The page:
The NZ Herald writes utter rubbish on tax avoidance, defames wealthy folks (and is wrong legally)
If ever a writer tried to submit an article to the Herald characterizing someone as a criminal just since they were on a low income, it would be summarily rejected. Yet that is what the paper has done, except to people on high incomes. Its senior writer, Mr Wilson, argued the desire of such folks to avoid taxes made them the equivalent of "ram-raiders".
The paper headed his article: Tax Avoidance Is the Ram Raiding-of-the-uber-rich
The Herald misled 2 million Kiwis who click on its website each week about the nature of the Inland Revenue report about the tax affairs of wealthy Kiwi families, which was released by Revenue Minister David Parker .
David came to speak to my University class a couple of weeks ago about that report, so I know a bit about it. The report found no evidence, none at all, of "tax avoidance".
Making a false allegation about a person and then using it to characterize them as a criminal is beyond belief. The wealthiest families in this country are investors. They hold diversified portfolios as anyone who has built up capital should (which includes most NZ'ers who have shares in their KiwiSaver accounts). They hold shares in private & public companies & own land. The fact they hold such portfolios does not imply tax avoidance - the fact many hold large shareholdings in a family company does not imply they are fiddling their taxes.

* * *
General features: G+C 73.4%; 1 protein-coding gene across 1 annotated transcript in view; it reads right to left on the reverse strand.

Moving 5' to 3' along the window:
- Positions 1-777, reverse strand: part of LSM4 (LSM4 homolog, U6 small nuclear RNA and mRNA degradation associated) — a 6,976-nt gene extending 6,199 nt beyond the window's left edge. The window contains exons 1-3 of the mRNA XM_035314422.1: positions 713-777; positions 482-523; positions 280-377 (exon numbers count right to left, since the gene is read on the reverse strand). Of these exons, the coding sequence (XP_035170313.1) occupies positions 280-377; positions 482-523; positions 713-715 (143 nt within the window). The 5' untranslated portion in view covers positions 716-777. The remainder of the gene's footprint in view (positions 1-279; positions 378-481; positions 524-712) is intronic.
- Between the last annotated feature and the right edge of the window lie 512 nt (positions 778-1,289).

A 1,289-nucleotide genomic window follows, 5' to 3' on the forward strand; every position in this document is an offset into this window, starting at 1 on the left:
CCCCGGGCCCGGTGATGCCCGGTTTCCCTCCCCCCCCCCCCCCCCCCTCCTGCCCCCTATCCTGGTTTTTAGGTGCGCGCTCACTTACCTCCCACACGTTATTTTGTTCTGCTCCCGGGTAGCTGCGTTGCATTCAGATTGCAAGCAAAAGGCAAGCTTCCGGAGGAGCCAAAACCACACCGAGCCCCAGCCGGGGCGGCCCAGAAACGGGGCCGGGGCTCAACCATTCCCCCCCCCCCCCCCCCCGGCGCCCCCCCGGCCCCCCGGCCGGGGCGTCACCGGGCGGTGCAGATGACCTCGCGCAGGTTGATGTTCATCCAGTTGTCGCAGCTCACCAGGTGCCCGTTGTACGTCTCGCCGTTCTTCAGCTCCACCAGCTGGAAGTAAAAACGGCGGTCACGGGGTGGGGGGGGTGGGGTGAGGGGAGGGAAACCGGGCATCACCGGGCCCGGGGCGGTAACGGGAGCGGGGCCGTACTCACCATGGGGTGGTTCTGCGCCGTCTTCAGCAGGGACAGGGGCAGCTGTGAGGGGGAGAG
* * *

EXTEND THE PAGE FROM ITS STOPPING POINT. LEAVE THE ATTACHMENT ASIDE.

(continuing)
The entire point of the IRD report was simply to point out something we already knew - namely that gains made on capital investments are taxed at a lower rate than the income tax.
I am no lawyer, but if you read the IRD's 2023 release on "Tax Avoidance" below, it refers to an Act of Parliament that gives a definition of that term. My understanding is that running a large family business is not defined as a "tax avoidance arrangement", since it comes under “commercial or private purposes” which includes "ordinary business or family dealings" and, as such, is designated as being run for "non tax avoidance" purposes.
Characterizing someone running a family business as a criminal, just because, by law, any capital appreciation of that business is taxed at a lower rate than income is outrageous.
The Herald made a terrible accusation that the Attorney General never for one moment ever made against those families - namely that they are engaged in tax avoidance arrangements. There is a link below to the IRD report - I can find not one single reference to "tax avoidance" in its entire 145 pages.